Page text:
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Acta Paediatr. 1998 Aug;87(8):884-8.

Failure of short-term mannose therapy of patients with carbohydrate-deficient glycoprotein syndrome type 1A.

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Department of Clinical Genetics, Rigshospitalet, Copenhagen, Denmark.


Carbohydrate-deficient glycoprotein syndrome type 1A (CDGS1A) is an inherited disorder with multisystemic abnormalities resulting from failure to generate sufficient lipid-linked oligosaccharide precursor or to transfer the sugar chain to many glycoproteins. Cultured fibroblasts from these patients have reduced incorporation of mannose into glycoproteins which can be corrected by adding D-mannose to the culture medium. Providing dietary mannose to elevate mannose concentrations in vivo therefore might remedy some of the underglycosylation in the patients. Five children with CDGS1A aged 15 months to 14 y completed a protocol of enteral supplementation with D-mannose 100 mg/kg every 3 h for 9 d. The mean S-mannose level increased from 32 microM (range 22-42 microM) to a trough value of 72 microM (range 39-103 microM). No serious side effects were observed. Surprisingly, the mean serum concentration of four glycoproteins (transferrin, alpha1-antitrypsin, antithrombin, and thyroxine-binding globulin) tended to decrease, and the mean serum concentration of carbohydrate-deficient transferrin (CDT) increased. Furthermore, the initially present abnormal isoforms of these glycoproteins and of protein C became more prominent and/or additional abnormal isoforms appeared. This short-term trial does not support a benefit of mannose to the deficient glycosylation of CDGS1A patients.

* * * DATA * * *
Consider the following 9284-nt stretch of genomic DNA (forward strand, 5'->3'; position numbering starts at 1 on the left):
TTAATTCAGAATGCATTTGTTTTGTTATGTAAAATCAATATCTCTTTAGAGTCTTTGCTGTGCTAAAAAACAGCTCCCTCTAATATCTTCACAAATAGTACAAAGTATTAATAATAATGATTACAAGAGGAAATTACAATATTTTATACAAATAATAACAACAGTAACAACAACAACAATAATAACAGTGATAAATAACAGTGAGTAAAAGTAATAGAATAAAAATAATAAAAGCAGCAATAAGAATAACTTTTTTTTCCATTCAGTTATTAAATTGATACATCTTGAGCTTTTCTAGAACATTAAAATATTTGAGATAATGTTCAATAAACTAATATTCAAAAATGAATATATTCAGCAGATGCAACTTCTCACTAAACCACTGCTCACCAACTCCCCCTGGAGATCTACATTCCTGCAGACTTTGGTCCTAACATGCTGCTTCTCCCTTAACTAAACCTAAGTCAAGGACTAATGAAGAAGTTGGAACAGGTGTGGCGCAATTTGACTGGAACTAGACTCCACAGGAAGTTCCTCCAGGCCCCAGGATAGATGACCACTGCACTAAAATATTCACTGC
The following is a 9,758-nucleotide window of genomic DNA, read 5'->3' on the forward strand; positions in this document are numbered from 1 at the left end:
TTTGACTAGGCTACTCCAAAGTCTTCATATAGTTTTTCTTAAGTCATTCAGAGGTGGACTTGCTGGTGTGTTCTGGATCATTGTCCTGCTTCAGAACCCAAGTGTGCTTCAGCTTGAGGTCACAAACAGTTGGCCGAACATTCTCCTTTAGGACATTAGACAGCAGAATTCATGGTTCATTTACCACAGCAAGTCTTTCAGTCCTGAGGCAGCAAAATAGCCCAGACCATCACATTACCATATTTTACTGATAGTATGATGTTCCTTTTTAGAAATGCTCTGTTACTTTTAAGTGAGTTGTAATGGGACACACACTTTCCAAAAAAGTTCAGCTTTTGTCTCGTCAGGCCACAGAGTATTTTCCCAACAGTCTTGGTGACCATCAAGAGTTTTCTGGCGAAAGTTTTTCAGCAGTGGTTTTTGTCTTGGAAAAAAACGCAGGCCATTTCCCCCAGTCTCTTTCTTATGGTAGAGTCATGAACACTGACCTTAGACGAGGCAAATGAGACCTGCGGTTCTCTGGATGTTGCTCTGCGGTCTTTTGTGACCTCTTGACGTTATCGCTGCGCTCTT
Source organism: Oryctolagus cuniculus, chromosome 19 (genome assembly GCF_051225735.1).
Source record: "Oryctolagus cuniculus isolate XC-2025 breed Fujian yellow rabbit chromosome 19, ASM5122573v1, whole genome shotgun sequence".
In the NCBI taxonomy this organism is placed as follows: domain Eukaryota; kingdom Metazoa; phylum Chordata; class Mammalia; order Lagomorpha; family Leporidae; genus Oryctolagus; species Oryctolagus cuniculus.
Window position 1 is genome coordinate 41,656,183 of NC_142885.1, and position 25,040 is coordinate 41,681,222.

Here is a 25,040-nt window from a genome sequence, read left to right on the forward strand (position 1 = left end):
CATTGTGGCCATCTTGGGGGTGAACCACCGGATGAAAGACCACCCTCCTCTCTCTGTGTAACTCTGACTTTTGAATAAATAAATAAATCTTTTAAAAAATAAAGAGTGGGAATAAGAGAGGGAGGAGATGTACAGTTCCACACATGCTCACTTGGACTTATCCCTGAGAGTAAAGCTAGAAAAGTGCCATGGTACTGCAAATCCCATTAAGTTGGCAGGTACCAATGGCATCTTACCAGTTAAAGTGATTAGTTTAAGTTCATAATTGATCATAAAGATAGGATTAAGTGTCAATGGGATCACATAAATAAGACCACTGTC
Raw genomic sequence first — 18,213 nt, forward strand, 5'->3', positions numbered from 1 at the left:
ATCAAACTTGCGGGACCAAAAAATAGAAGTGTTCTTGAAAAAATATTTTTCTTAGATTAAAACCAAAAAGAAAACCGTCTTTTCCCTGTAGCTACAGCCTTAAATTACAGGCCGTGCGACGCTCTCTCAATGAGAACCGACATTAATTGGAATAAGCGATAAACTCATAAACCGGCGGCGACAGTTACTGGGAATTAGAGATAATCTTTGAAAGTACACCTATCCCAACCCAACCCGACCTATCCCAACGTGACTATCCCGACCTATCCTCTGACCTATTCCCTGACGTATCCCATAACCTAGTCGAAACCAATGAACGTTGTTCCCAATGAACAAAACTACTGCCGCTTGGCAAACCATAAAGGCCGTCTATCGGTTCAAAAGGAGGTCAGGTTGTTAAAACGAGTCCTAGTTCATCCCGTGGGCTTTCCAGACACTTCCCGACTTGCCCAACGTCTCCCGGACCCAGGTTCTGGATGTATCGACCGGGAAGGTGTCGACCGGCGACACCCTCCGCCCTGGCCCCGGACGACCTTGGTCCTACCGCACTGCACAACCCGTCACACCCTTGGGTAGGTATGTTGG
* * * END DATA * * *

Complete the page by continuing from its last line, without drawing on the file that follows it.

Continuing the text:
[Indexed for MEDLINE]

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